Automakers and tech companies are in a rat race to bring safer and more useful smartphone-style interfaces to cars. How will this race end up? Will they succeed in reprogramming completely the vehicles by embracing the Innovative Marketing strategy?
Computerization in automotive industry goes way back
Nowadays, cars are far more computerized than they might seem. As early as the late 1970s, automakers began making use of integrated circuits to monitor and control basic engine functions. Furthermore computerization accelerated in the 1980s as a result of regulations on fuel efficiency and gas emissions put in place, requiring even better engine control. In 1982, for instance, in some car models, computers began taking full control of the automatic transmission.
On the other hand, modern cars now have between 50 and 100 computers and run millions of lines of code. An internal network, which connects these computers, allows a mechanic or dealer to assess a car’s health through a diagnostic port located just below the steering wheel. Some carmakers remotely diagnose problems with vehicles via a wireless link, and it’s possible to plug a gadget into your car’s diagnostic port to identify engine problems or track driving habits via a smartphone app.
The Tesla revolution
Tesla Motors, has designed what’s probably the world’s most computerized consumer car. The Model S, the electric sedan released in 2012, has a 17-inch touch-screen display, a 3G cellular connection, and even a Web browser. The touch screen shows entertainment apps, a map with nearby charging stations, and details about status of the car’s battery. But it can also customise all sorts of vehicle settings, including those managing the suspension and the acceleration mode from “normal” to “sport” or from “sport” to “insane”.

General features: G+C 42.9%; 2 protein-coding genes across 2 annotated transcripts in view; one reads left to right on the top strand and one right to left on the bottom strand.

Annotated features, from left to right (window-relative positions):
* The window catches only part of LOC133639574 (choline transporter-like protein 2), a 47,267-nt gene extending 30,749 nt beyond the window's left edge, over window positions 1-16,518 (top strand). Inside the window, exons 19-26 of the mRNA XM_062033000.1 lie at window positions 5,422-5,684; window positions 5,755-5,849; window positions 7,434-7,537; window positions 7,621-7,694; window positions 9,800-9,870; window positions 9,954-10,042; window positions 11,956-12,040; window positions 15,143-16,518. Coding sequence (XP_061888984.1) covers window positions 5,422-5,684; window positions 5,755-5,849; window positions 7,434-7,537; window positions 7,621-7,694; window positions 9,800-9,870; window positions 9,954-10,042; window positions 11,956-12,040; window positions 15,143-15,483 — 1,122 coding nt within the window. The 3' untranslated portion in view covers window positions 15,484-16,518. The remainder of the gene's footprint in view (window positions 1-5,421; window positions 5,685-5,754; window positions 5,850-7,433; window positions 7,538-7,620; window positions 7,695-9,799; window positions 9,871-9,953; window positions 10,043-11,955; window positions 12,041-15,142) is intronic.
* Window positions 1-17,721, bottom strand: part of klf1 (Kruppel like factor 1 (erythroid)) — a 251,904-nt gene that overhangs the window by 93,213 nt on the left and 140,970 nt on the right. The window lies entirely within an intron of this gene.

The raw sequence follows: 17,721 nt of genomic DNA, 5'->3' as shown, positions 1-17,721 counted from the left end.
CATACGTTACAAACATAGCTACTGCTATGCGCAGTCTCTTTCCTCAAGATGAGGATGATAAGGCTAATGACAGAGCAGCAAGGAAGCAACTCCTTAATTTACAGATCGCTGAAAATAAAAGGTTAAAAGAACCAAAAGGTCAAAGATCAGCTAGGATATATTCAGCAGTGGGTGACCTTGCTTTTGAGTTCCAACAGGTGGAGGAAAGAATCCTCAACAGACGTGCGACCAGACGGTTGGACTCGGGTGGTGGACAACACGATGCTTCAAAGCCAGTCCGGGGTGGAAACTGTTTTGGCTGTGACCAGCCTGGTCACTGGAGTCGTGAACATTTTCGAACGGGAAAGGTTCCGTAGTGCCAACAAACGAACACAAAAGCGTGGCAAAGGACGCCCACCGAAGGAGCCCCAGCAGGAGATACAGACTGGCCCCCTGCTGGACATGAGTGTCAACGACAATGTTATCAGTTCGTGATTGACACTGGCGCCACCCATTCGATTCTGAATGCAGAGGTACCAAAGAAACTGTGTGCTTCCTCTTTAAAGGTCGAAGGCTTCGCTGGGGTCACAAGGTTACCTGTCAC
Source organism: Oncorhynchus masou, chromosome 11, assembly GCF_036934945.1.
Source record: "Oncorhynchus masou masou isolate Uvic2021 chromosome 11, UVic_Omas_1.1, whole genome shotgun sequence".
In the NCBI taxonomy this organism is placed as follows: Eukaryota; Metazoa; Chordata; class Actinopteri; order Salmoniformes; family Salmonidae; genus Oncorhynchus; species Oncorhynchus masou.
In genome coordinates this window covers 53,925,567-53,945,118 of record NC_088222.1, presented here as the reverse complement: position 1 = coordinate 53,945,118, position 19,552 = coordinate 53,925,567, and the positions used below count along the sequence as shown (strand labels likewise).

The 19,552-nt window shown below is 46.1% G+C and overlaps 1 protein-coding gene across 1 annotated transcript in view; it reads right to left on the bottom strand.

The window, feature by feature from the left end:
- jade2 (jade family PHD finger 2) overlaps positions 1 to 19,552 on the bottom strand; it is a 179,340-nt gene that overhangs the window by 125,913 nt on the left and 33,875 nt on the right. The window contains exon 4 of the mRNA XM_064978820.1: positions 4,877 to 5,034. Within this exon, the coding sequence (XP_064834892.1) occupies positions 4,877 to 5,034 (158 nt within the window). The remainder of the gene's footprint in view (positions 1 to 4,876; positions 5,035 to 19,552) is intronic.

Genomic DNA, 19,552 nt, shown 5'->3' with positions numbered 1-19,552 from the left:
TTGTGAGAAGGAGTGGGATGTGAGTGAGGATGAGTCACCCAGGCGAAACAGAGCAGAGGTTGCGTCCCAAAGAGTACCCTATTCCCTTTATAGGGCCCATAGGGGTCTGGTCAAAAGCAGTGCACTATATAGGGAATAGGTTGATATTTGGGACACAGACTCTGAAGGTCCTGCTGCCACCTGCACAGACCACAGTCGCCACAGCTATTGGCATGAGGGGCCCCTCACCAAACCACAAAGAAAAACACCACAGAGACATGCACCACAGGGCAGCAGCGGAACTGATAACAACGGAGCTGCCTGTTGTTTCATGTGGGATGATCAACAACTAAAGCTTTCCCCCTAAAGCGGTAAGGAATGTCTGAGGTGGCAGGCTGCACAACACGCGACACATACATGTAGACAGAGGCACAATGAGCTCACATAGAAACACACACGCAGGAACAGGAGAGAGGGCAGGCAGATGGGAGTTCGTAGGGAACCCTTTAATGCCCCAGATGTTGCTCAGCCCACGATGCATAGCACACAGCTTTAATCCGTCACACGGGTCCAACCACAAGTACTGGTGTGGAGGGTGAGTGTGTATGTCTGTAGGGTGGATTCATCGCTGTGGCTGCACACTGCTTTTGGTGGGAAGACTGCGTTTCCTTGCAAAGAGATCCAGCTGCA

Every few months, Tesla owners receive a software update that adds new functions to their vehicle. Since the Model S was released, these have included more detailed maps, better acceleration, a hill-start mode that stops the car from rolling backwards, and a blind-spot warning for car models having the right sensors. Tesla’s CEO, Elon Musk, has announced that a software patch released this summer would add automated highway driving to suitably equipped models.
Till the end of 2013, the company faced a safety scare when several Model S cars caught fire after running over debris that ruptured their battery packs. Tesla engineers believed the fires to be rare events, and they knew it implied raising the suspension on every Model S on the road. Instead of requiring owners to bring their cars to a mechanic, Tesla released a patch over the airwaves that adjusted the suspension to keep the Model S elevated at higher speeds, greatly reducing the chance of further accidents.